When I was younger I always knew that age would bring with it its own aches and pains. I just didn’t realize they would hit me all at once! The past two years have seen my energy drain more rapidly than I expected or, frankly, consider normal. It’s astonishing and frightening at the same time.

I am in need of naps far more frequently than I used to be. I have challenges putting faces to names out of context. I often wake up tired from the get-go. I’ve found myself more reluctant to join in conversation. I frequently pay an unexpected price for physical efforts. Everything seems so much goddamn harder now.

I am concerned that the things that my declining health is jeopardizing my life goals.
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VA Pregnenolone study

For 12 weeks beginning in February, I participated in a VA-funded research study on using pregnenolone to address the effects of Gulf War Illness. Every week I would check in with a research associate, either in person or by phone, and answer a series of questions regarding my health and mental faculties. It involved driving to the Durham VA Medical Center about every other week for bloodwork and cognitive testing. I would also often return with a dose of pregnenolone for that week.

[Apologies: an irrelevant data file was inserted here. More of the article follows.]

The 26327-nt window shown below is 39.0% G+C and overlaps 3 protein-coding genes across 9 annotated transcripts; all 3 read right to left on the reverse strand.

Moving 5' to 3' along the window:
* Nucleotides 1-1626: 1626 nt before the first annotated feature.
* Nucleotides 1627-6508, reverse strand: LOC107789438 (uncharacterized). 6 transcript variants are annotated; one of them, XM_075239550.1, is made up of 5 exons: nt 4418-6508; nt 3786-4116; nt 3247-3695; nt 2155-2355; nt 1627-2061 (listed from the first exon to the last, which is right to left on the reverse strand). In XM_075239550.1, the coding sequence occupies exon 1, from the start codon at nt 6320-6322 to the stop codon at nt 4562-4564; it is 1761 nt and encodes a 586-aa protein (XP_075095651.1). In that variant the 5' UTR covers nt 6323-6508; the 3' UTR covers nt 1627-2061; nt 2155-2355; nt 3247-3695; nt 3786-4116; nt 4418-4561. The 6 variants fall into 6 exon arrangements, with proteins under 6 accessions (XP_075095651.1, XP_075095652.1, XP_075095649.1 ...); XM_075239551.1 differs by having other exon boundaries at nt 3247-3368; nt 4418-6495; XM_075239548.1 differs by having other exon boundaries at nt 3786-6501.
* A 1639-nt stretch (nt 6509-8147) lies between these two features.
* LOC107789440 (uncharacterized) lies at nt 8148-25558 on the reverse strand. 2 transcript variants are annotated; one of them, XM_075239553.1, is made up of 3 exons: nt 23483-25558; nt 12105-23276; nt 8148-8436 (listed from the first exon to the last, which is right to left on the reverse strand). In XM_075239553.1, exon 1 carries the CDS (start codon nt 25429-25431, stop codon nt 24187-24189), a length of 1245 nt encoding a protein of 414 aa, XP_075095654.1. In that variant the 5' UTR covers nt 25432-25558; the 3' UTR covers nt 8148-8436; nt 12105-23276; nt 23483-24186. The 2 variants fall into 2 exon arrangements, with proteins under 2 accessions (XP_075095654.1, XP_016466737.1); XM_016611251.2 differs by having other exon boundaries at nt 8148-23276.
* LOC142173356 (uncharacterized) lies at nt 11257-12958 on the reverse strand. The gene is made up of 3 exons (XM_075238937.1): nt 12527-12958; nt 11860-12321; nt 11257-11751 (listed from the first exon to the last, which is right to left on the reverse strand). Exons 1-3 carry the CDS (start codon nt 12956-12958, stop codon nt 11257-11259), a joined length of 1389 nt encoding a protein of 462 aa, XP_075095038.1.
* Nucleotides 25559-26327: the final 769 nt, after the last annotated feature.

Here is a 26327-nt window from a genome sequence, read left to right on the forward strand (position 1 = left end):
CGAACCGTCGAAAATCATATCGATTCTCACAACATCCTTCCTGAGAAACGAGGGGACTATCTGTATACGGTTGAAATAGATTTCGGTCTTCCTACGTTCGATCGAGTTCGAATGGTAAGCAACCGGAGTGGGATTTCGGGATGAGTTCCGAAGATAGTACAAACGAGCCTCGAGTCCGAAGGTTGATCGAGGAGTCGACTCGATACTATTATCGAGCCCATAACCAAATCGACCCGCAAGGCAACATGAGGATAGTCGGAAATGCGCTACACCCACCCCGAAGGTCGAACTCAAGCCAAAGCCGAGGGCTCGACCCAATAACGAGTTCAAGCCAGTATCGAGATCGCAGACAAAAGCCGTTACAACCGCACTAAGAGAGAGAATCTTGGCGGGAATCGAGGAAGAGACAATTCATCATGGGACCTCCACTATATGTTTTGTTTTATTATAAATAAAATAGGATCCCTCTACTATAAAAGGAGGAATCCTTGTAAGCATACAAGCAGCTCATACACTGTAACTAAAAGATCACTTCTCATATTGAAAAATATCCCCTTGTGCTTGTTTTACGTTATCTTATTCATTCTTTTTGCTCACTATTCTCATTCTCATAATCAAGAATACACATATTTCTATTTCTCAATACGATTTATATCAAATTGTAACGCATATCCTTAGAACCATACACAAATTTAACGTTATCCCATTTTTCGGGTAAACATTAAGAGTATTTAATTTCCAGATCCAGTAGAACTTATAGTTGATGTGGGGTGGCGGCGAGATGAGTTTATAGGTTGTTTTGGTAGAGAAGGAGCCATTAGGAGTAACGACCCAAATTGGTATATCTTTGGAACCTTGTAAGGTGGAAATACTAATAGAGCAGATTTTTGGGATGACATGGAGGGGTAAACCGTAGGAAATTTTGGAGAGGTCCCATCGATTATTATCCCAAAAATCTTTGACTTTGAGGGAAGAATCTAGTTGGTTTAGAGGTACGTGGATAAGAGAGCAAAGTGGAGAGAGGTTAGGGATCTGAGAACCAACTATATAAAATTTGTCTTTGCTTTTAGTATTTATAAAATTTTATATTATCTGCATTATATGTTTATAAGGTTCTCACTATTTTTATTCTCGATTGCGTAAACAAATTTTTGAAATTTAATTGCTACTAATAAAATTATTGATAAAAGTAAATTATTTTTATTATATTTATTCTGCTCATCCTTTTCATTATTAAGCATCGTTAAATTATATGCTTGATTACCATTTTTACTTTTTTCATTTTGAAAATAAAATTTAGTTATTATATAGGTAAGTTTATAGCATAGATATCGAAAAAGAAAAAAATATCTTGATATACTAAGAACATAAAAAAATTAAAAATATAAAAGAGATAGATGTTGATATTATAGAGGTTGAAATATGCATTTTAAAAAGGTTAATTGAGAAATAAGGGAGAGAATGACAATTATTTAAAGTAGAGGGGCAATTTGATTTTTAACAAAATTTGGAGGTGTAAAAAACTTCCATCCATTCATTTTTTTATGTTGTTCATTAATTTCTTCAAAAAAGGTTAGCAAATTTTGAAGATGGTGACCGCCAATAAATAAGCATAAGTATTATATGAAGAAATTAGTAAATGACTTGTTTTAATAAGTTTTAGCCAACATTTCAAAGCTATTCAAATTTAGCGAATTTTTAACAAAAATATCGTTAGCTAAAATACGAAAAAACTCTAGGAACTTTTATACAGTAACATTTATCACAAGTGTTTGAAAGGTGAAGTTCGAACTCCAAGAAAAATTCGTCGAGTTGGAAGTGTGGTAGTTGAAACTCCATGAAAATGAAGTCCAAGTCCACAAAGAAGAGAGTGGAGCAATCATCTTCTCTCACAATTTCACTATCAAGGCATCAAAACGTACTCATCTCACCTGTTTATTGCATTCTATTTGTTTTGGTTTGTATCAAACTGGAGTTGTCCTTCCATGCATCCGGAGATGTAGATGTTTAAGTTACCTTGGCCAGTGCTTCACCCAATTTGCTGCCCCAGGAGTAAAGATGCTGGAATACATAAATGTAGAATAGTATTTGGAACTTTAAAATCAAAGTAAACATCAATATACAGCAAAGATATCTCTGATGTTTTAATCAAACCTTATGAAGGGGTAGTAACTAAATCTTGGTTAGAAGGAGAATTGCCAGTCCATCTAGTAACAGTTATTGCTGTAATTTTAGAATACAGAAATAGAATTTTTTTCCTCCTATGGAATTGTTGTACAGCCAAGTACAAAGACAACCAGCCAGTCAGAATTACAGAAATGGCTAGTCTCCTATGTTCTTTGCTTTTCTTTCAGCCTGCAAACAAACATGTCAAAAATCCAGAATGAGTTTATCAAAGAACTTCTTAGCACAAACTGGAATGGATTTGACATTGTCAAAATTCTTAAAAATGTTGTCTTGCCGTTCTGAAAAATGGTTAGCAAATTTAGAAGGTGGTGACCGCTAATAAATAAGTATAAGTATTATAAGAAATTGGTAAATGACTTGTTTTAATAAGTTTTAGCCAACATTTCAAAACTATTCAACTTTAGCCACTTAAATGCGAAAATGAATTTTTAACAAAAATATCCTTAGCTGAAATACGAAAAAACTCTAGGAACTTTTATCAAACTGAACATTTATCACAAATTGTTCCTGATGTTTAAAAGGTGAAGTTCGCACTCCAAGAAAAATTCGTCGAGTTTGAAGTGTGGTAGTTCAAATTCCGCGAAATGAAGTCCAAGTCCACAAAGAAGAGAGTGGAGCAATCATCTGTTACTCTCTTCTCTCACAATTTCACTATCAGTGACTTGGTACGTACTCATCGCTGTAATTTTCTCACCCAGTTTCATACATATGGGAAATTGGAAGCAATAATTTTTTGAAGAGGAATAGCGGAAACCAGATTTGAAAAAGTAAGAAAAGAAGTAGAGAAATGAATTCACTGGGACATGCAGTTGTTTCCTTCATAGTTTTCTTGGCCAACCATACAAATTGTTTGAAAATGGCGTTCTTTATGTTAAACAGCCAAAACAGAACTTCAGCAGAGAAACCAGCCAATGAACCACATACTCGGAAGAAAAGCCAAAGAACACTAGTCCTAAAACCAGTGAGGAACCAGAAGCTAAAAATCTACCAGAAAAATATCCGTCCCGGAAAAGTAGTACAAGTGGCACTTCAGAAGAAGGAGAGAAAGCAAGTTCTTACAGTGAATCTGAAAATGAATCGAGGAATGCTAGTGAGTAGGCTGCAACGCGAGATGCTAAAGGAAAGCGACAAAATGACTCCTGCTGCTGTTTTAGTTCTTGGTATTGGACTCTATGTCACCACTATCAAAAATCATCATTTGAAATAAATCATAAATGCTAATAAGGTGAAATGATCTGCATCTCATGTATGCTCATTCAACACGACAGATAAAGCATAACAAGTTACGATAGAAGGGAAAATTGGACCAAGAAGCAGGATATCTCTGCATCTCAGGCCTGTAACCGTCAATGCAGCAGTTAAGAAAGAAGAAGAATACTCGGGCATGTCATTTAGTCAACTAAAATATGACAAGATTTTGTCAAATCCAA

The cognitive tests were challenging and the worst part of the study. Bloodwork by comparison was a breeze, but when asked to study images of shapes and mentally rearrange them or to recall a varying, long list of fruits and vegetables I would begin to sweat. I hated those tests especially.
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Corroded wire led to Rachel Rosoff’s death

rachel_rosoff-facebook-profile

Wake County Inspectors released their report on what caused the pool at Heritage Point to become electrically charged, killing lifeguard and Enloe High senior Rachel Rosoff on Saturday, 3 September. I’ve perused the report [PDF] and it appears that the pool pump shorted out for some reason (age? damage? No one knows). This wouldn’t ordinarily be a problem but the grounded conductor which normally protects from such faults had become so corroded over time that it no longer completed the circuit.